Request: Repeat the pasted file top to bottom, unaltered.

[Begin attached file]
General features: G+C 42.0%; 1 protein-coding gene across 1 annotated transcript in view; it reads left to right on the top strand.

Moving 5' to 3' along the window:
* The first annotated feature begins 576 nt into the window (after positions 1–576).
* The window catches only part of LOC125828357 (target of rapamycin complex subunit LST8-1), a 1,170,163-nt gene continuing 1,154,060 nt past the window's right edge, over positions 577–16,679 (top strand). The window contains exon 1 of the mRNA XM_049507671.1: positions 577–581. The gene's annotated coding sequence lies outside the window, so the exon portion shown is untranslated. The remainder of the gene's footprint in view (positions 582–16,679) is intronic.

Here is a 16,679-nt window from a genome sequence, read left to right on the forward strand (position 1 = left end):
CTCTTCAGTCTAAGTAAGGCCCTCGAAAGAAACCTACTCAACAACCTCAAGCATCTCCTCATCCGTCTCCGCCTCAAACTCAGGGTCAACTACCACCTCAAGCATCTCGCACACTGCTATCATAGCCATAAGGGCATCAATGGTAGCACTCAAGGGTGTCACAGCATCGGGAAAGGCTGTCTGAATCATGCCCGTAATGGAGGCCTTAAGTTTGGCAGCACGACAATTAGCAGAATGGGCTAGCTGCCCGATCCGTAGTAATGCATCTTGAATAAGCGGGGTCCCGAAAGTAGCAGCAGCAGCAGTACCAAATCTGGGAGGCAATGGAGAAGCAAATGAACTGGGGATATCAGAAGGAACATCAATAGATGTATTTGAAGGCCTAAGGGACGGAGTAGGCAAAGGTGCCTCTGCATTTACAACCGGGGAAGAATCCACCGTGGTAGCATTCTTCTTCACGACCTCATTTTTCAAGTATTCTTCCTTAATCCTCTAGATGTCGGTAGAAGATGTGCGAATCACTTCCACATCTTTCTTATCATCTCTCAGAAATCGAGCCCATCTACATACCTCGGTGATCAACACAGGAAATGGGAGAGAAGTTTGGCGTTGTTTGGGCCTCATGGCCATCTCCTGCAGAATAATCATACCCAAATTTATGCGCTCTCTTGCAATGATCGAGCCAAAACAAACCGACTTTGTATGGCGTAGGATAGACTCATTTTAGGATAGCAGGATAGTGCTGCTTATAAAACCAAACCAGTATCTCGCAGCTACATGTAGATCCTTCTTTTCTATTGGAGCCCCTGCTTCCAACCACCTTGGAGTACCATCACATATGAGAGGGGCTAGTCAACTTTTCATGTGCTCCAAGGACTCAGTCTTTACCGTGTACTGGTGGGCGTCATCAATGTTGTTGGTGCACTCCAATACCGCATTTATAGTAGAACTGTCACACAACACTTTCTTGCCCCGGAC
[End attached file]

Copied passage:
General features: G+C 42.0%; 1 protein-coding gene across 1 annotated transcript in view; it reads left to right on the top strand.

Moving 5' to 3' along the window:
* The first annotated feature begins 576 nt into the window (after positions 1–576).
* The window catches only part of LOC125828357 (target of rapamycin complex subunit LST8-1), a 1,170,163-nt gene continuing 1,154,060 nt past the window's right edge, over positions 577–16,679 (top strand). The window contains exon 1 of the mRNA XM_049507671.1: positions 577–581. The gene's annotated coding sequence lies outside the window, so the exon portion shown is untranslated. The remainder of the gene's footprint in view (positions 582–16,679) is intronic.

Here is a 16,679-nt window from a genome sequence, read left to right on the forward strand (position 1 = left end):
CTCTTCAGTCTAAGTAAGGCCCTCGAAAGAAACCTACTCAACAACCTCAAGCATCTCCTCATCCGTCTCCGCCTCAAACTCAGGGTCAACTACCACCTCAAGCATCTCGCACACTGCTATCATAGCCATAAGGGCATCAATGGTAGCACTCAAGGGTGTCACAGCATCGGGAAAGGCTGTCTGAATCATGCCCGTAATGGAGGCCTTAAGTTTGGCAGCACGACAATTAGCAGAATGGGCTAGCTGCCCGATCCGTAGTAATGCATCTTGAATAAGCGGGGTCCCGAAAGTAGCAGCAGCAGCAGTACCAAATCTGGGAGGCAATGGAGAAGCAAATGAACTGGGGATATCAGAAGGAACATCAATAGATGTATTTGAAGGCCTAAGGGACGGAGTAGGCAAAGGTGCCTCTGCATTTACAACCGGGGAAGAATCCACCGTGGTAGCATTCTTCTTCACGACCTCATTTTTCAAGTATTCTTCCTTAATCCTCTAGATGTCGGTAGAAGATGTGCGAATCACTTCCACATCTTTCTTATCATCTCTCAGAAATCGAGCCCATCTACATACCTCGGTGATCAACACAGGAAATGGGAGAGAAGTTTGGCGTTGTTTGGGCCTCATGGCCATCTCCTGCAGAATAATCATACCCAAATTTATGCGCTCTCTTGCAATGATCGAGCCAAAACAAACCGACTTTGTATGGCGTAGGATAGACTCATTTTAGGATAGCAGGATAGTGCTGCTTATAAAACCAAACCAGTATCTCGCAGCTACATGTAGATCCTTCTTTTCTATTGGAGCCCCTGCTTCCAACCACCTTGGAGTACCATCACATATGAGAGGGGCTAGTCAACTTTTCATGTGCTCCAAGGACTCAGTCTTTACCGTGTACTGGTGGGCGTCATCAATGTTGTTGGTGCACTCCAATACCGCATTTATAGTAGAACTGTCACACAACACTTTCTTGCCCCGGAC